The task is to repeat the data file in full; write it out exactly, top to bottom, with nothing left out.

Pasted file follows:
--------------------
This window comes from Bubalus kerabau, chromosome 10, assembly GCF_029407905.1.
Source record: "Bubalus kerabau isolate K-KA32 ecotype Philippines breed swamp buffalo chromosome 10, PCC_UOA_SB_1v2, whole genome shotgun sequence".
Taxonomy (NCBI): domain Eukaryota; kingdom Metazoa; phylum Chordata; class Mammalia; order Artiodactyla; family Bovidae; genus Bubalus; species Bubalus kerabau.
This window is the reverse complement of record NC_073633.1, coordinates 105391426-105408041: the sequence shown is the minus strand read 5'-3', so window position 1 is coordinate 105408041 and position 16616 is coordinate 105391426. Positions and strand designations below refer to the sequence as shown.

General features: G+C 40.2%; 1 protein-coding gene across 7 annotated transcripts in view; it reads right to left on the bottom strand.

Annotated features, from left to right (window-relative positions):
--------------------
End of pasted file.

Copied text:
This window comes from Bubalus kerabau, chromosome 10, assembly GCF_029407905.1.
Source record: "Bubalus kerabau isolate K-KA32 ecotype Philippines breed swamp buffalo chromosome 10, PCC_UOA_SB_1v2, whole genome shotgun sequence".
Taxonomy (NCBI): domain Eukaryota; kingdom Metazoa; phylum Chordata; class Mammalia; order Artiodactyla; family Bovidae; genus Bubalus; species Bubalus kerabau.
This window is the reverse complement of record NC_073633.1, coordinates 105391426-105408041: the sequence shown is the minus strand read 5'-3', so window position 1 is coordinate 105408041 and position 16616 is coordinate 105391426. Positions and strand designations below refer to the sequence as shown.

General features: G+C 40.2%; 1 protein-coding gene across 7 annotated transcripts in view; it reads right to left on the bottom strand.

Annotated features, from left to right (window-relative positions):